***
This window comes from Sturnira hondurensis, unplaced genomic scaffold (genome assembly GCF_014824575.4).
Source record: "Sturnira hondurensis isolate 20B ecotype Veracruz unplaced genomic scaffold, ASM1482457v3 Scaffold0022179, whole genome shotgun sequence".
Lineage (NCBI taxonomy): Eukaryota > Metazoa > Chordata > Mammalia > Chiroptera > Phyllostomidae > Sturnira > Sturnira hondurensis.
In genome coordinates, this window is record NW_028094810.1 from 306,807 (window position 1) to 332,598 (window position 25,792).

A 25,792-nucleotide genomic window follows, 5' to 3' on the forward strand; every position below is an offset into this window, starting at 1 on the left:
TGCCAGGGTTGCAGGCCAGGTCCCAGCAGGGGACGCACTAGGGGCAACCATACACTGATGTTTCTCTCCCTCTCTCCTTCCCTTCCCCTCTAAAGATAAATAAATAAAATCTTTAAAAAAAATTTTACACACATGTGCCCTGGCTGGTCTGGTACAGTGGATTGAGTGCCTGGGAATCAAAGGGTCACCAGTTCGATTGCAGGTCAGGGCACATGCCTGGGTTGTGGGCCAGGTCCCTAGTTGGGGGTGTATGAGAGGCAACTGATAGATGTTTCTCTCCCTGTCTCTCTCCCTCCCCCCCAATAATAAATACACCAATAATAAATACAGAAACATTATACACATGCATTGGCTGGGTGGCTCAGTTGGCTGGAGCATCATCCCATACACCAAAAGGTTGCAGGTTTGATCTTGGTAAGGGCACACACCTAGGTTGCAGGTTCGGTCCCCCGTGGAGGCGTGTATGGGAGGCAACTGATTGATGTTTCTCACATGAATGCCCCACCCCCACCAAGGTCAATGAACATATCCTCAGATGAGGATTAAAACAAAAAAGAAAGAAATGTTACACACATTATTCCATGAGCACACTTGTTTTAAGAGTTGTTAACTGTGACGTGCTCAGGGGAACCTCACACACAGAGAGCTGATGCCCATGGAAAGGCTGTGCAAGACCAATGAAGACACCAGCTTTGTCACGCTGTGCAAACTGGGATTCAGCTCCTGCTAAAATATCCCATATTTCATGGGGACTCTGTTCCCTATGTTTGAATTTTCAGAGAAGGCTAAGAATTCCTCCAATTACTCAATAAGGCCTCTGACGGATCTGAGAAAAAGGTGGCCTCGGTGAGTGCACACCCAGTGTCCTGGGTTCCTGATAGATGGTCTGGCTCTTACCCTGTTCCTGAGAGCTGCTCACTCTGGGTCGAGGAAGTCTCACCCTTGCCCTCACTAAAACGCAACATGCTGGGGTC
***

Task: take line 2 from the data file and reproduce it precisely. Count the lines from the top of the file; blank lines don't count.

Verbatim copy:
Source record: "Sturnira hondurensis isolate 20B ecotype Veracruz unplaced genomic scaffold, ASM1482457v3 Scaffold0022179, whole genome shotgun sequence".